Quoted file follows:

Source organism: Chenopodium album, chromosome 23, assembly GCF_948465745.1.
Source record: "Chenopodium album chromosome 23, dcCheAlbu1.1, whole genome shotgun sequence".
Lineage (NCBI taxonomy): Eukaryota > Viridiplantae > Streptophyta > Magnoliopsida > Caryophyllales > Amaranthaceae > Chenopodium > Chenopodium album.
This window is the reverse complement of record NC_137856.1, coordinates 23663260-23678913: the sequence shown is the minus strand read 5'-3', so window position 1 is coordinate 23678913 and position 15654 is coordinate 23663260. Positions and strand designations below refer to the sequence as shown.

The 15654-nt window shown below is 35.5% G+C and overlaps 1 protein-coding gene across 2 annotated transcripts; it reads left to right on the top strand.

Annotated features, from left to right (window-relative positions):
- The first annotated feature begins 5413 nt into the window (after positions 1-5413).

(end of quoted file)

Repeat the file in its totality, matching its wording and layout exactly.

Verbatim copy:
Source organism: Chenopodium album, chromosome 23, assembly GCF_948465745.1.
Source record: "Chenopodium album chromosome 23, dcCheAlbu1.1, whole genome shotgun sequence".
Lineage (NCBI taxonomy): Eukaryota > Viridiplantae > Streptophyta > Magnoliopsida > Caryophyllales > Amaranthaceae > Chenopodium > Chenopodium album.
This window is the reverse complement of record NC_137856.1, coordinates 23663260-23678913: the sequence shown is the minus strand read 5'-3', so window position 1 is coordinate 23678913 and position 15654 is coordinate 23663260. Positions and strand designations below refer to the sequence as shown.

The 15654-nt window shown below is 35.5% G+C and overlaps 1 protein-coding gene across 2 annotated transcripts; it reads left to right on the top strand.

Annotated features, from left to right (window-relative positions):
- The first annotated feature begins 5413 nt into the window (after positions 1-5413).